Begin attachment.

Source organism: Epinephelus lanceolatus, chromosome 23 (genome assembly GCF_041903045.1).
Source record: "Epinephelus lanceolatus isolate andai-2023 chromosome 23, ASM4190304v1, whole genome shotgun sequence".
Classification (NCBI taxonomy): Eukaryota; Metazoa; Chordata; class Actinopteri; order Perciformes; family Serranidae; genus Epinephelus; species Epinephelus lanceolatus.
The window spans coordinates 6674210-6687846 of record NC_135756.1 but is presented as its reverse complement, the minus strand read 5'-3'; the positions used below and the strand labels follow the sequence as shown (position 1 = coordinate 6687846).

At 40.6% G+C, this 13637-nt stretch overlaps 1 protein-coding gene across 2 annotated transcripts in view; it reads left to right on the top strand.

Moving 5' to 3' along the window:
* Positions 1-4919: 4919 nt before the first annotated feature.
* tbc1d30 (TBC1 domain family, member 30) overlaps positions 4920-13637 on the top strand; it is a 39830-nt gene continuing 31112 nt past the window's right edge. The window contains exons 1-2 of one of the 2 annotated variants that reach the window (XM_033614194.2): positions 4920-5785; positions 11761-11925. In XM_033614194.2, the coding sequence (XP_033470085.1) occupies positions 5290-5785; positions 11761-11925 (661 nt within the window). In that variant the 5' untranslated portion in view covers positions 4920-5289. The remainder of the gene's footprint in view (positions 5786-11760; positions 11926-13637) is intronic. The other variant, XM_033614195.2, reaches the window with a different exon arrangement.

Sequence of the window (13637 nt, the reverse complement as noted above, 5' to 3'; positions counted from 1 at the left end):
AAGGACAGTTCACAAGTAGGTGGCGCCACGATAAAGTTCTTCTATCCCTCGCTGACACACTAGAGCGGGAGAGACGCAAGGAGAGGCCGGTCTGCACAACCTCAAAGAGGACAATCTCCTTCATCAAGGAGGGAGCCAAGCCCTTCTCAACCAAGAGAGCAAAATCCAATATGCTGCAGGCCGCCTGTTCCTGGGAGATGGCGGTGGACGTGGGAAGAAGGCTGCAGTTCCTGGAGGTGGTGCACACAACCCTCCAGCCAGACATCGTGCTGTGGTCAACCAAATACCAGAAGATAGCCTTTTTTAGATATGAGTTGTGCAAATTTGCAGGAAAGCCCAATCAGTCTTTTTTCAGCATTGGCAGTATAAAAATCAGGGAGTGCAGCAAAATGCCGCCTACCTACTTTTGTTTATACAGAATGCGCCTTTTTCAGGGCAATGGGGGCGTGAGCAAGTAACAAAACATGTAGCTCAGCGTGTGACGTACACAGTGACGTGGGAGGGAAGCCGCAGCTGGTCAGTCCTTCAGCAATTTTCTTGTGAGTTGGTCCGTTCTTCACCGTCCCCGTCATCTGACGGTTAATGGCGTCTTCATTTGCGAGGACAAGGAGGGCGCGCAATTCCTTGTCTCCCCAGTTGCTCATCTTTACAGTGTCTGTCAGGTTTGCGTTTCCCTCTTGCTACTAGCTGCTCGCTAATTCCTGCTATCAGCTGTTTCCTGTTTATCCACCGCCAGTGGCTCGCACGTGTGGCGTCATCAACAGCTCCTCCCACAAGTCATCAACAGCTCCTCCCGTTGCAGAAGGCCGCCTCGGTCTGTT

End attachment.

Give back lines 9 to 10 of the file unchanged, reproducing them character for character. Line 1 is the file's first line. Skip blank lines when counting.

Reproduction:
Sequence of the window (13637 nt, the reverse complement as noted above, 5' to 3'; positions counted from 1 at the left end):
AAGGACAGTTCACAAGTAGGTGGCGCCACGATAAAGTTCTTCTATCCCTCGCTGACACACTAGAGCGGGAGAGACGCAAGGAGAGGCCGGTCTGCACAACCTCAAAGAGGACAATCTCCTTCATCAAGGAGGGAGCCAAGCCCTTCTCAACCAAGAGAGCAAAATCCAATATGCTGCAGGCCGCCTGTTCCTGGGAGATGGCGGTGGACGTGGGAAGAAGGCTGCAGTTCCTGGAGGTGGTGCACACAACCCTCCAGCCAGACATCGTGCTGTGGTCAACCAAATACCAGAAGATAGCCTTTTTTAGATATGAGTTGTGCAAATTTGCAGGAAAGCCCAATCAGTCTTTTTTCAGCATTGGCAGTATAAAAATCAGGGAGTGCAGCAAAATGCCGCCTACCTACTTTTGTTTATACAGAATGCGCCTTTTTCAGGGCAATGGGGGCGTGAGCAAGTAACAAAACATGTAGCTCAGCGTGTGACGTACACAGTGACGTGGGAGGGAAGCCGCAGCTGGTCAGTCCTTCAGCAATTTTCTTGTGAGTTGGTCCGTTCTTCACCGTCCCCGTCATCTGACGGTTAATGGCGTCTTCATTTGCGAGGACAAGGAGGGCGCGCAATTCCTTGTCTCCCCAGTTGCTCATCTTTACAGTGTCTGTCAGGTTTGCGTTTCCCTCTTGCTACTAGCTGCTCGCTAATTCCTGCTATCAGCTGTTTCCTGTTTATCCACCGCCAGTGGCTCGCACGTGTGGCGTCATCAACAGCTCCTCCCACAAGTCATCAACAGCTCCTCCCGTTGCAGAAGGCCGCCTCGGTCTGTT